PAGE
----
“Let’s go for ice-cream” his dad had said.
Not an unknown occurrence but strange in this case because it was just him and his dad. Usually a trip for ice cream included the boy’s step-mom as well as any other members of the now extended family who might be around.
It was sometimes a little awkward for the boy to be alone with his dad. His dad had traveled often and regularly for work and military obligations while the boy was growing up. On top of that the boy’s parents had divorced a few years earlier reducing visits to one week-end a month and two weeks in the summer. Still, the boy felt his father’s love even through those awkward moments and was proud of him and sought his approval in all things. For his part, the father sought the best for his son. Stern, but fair, an officer and pilot in the Air Force a role-model not withstanding the indiscretions that first led to the marriage to the boy’s mother and then to it’s end. His father had a strong sense of responsibility that obligated him to marry the boy’s mother when she found out she was pregnant and that same sense of obligation committed him to staying till the boy was 18 years old. Two later pregnancies extended the “contract” and was in effect till another woman entered the picture and caused the boy’s mother to end the relationship. It all seemed somewhat normal to the boy at the time. Only in looking back did it seem to be somewhat “dysfunctional.”
But the boy loved his father and the father loved his boy and that was all that mattered.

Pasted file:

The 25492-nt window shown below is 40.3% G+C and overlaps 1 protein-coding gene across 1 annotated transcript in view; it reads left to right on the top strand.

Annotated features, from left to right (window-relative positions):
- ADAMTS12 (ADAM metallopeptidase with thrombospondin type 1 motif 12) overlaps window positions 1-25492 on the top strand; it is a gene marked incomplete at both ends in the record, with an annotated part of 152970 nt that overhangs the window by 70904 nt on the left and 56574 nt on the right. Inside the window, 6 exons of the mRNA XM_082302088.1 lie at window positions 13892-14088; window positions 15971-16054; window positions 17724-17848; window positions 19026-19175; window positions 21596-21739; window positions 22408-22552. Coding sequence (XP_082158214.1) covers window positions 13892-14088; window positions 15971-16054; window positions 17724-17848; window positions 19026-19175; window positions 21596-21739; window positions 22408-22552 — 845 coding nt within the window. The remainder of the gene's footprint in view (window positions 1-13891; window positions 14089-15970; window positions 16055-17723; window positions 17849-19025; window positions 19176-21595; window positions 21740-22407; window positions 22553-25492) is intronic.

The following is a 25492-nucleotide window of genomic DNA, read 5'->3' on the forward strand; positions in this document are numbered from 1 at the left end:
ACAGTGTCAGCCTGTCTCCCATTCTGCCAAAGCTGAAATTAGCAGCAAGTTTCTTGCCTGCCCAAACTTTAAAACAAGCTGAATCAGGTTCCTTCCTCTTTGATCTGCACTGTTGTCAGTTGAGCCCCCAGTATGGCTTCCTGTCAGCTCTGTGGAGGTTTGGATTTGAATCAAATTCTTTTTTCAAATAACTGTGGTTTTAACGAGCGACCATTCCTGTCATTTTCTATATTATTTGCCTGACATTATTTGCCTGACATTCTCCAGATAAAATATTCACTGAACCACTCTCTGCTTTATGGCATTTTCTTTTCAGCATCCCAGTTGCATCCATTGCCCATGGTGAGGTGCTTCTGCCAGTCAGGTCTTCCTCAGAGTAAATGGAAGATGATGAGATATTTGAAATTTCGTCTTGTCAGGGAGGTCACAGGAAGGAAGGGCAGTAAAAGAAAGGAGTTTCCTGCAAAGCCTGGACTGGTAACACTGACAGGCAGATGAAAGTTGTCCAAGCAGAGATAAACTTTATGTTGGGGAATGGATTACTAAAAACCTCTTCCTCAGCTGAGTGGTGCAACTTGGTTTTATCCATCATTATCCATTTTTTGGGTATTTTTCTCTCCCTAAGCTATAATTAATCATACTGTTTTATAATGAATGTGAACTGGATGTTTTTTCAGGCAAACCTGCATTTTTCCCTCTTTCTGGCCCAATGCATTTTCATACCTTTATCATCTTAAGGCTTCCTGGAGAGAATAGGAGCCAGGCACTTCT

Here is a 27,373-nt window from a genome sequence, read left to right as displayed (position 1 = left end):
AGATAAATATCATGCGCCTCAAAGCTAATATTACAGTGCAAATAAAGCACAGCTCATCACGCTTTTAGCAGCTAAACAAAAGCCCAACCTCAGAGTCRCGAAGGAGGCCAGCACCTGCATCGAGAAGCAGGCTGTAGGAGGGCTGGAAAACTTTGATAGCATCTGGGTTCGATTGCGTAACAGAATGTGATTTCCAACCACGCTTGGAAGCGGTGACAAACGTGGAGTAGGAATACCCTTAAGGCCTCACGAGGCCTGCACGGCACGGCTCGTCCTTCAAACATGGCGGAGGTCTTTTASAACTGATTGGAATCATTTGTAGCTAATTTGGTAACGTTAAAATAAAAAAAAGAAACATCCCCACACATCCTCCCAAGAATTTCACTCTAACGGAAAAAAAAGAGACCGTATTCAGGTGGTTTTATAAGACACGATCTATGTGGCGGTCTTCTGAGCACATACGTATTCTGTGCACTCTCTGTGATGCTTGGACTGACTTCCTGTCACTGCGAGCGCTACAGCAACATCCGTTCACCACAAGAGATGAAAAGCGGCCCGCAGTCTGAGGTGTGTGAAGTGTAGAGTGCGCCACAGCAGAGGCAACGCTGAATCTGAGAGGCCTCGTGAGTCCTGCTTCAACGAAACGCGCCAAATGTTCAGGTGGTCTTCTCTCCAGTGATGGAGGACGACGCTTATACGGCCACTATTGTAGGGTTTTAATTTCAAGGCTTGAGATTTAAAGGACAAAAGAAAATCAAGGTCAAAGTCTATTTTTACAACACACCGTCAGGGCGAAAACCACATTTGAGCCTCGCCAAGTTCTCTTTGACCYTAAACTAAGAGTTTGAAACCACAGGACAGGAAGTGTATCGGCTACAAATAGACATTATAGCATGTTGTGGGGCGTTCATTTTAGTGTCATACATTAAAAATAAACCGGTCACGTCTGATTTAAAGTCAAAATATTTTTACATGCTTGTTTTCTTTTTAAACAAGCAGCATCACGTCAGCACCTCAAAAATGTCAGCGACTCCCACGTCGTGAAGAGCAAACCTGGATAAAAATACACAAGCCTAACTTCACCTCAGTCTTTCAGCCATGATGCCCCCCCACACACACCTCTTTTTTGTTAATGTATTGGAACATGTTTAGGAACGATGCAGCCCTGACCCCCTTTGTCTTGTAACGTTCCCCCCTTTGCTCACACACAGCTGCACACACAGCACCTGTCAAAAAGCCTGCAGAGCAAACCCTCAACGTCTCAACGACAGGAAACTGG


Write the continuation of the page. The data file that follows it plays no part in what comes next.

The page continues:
The boy’s dad had recently had a heart attack, brought on, in no small part, by years of smoking that at one time had seemed fashionable and reasonable. His heart had stopped beating for a time but the doctors got it started again. The memory of that phone call was already clouded in the boy’s mind such was the pain in hearing that news.
When the boy had visited his father in the ICU of the hospital his father whispered in a weakened voice, “Remind me to tell you something, it was not a dream.”
What he told the boy later, was what he saw when his heart had stopped. The hooded figures kneeling around him praying and the three people walking toward him from the light with arms outstretched. These three he “felt” were his mother and father and sister all of whom had died previously.
Taken with this vision, he told his son over ice cream, that if he ever had the chance again, he would not come back. The boy took in this news as well as any emotional, worry filled, hormonal 14 year old could be expected to.
Years passed and the boy grew and learned more about his father and they grew closer, closer than perhaps they had ever been. The boy began to write and shared his writing with his father. The day his father read some of his work and critiqued simply, “That’s pretty good,” stood out in the boy’s mind. One day after reading something the boy had written the boy’s father said “I want you to write my eulogy.” The boy was very proud.
Later, the boy turned 18 and moved out of the house and attended college. The days of mandatory visits were gone and the artificial importance of new found freedom and social life stole many visits together between dad and son.
One night the boy was roused from fitful attempts to sleep and urged, by what he was not sure, to write the eulogy for his father. He jotted a few lines down but left it undone because of the unreasonable, yet palpable feeling that rose within the boy that once he finished the eulogy, his father would die. With the begging Muse satisfied, the boy drifted into sleep.
Some time later the boy called his dad. These calls had become more frequent than visits since for 20yr olds a short drive of a few dozen blocks was such the inconvenience.
“Did I catch you at a bad time?” the boy asked. It was a fair bet since his dad now worked from the house and it was the middle of the day.
“Kind of busy right now,” his dad replied.
“Well, I’ll just talk to you later then.” The boy said.